Avoiding 3rd Degree Burns in Your Small Business
I went to have a coffee over the weekend with my lady. I was at the beach and supposed to be completely switched off of work mode (for my own good as well as hers). Sometimes I just can’t help myself.
Anyway… Coffee. We were in a great little cafe. Full of style, great art, lovely staff and an awesome menu.
Now, we all know that those glowing attributes I mentioned above are no mistake. Someone (or a few someones) put a lot of time and love into creating a stellar experience.
When the drinks were delivered to the table I just had to laugh. My large long black in a mug was essentially un-pick-up-able. The boiling hot liquid was served in a very wide, low mug filled to the brim. And a tiny mouse ear of a “handle” with which to pick it up. One so small your thumbs and forefinger barely touch in the opening… Creating a system that seemed designed for just one thing. 3rd degree burns in your lap.
Yes, I know… #FirstWorldProblems. But I’m not mentioning this to complain about the mug. Interestingly, it gave me a very poignant insight into my own business.
In the case of the coffee mug, all of the great ambiance and fantastic service was kind of undone in the delivery of the single product they were there to deliver. I was lured in by the telltale signs of a super experience and then at the key moment, failure. I should also note that the coffee mug WAS cute as hell. That had obviously received the same care and consideration when the owners were choosing what it looked like.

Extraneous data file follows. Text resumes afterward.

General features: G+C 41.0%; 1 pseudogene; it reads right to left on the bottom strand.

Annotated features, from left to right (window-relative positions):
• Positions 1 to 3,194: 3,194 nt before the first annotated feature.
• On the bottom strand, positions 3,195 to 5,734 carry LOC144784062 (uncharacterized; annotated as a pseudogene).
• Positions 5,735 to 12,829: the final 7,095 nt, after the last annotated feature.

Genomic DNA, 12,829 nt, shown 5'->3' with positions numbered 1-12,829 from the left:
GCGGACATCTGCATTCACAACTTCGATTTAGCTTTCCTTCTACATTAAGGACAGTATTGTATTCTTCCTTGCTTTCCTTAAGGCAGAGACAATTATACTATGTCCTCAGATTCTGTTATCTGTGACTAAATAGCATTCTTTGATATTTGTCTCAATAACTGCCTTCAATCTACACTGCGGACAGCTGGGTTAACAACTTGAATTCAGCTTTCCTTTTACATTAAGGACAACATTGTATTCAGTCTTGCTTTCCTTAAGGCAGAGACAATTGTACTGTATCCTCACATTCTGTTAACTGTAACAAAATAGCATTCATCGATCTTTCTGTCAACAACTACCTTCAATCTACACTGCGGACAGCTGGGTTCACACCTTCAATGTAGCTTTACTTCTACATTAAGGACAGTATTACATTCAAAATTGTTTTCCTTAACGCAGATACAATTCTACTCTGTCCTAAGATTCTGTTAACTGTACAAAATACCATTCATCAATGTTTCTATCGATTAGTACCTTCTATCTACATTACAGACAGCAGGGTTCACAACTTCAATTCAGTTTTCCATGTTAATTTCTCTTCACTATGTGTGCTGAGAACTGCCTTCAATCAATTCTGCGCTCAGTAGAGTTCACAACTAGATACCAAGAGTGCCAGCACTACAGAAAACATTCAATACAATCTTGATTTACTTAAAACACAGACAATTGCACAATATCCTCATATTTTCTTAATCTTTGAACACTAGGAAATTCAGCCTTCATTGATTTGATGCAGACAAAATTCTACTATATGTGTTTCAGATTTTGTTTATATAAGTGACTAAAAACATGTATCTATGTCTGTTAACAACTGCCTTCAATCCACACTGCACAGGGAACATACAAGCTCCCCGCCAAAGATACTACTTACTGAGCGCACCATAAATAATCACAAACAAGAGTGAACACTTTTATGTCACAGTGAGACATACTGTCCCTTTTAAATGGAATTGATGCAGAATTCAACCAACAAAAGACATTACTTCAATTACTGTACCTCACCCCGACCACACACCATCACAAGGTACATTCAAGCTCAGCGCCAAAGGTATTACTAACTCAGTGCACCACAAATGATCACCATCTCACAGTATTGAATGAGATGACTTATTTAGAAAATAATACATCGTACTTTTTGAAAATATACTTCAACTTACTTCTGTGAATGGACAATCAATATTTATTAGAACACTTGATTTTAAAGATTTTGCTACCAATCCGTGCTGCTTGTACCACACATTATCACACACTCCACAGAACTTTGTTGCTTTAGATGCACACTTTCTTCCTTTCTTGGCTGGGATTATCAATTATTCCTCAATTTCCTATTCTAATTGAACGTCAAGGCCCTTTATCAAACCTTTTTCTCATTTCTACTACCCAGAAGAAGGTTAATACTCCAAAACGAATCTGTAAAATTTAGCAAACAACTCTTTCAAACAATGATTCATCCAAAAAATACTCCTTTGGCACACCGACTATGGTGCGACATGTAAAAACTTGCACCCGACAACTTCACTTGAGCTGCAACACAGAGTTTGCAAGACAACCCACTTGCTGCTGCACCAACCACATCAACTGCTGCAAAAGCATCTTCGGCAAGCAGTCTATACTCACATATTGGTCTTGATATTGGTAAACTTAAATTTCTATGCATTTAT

It made me shine a very critical light on my own business.
What parts have I taken countless hours crafting? All with the intention of creating an outstanding product or service for my clients. What culture have I crafted so people want to walk in? So people feel like they are a part of something special.
But at the end of the day it all comes down to one thing. What’s it like to use it?
I haven’t been my own client. I don’t personally know what it’s like to try to “pick up the coffee mug” I give people in my business.
If I’m going to be brutally honest, I can execute like no one else around. But the delivery side of my business is probably my weakest.
I think I’m pretty good at creating some things:
- a great culture – the ambiance and service
- an exceptional product – the coffee, itself
- and an overall result that’s better than anything else available – a great breakfast.
BUT. All of that is meaningless without knowing EXACTLY what the customer actually experiences.
There are loads of things we can do to find and fix anything that’s not great. But nothing is more important than consistent, critical feedback. Even if I did go through my own business as a customer and “try to pick up the full coffee mug”, I might not be able to see it for what it is because I’m too close to it.
But I do know one thing, if I ever open cafe, I’m going to get the most ergonomically brilliant mugs money can buy.
In the meantime, I’ve got my own “mugs” to fix.
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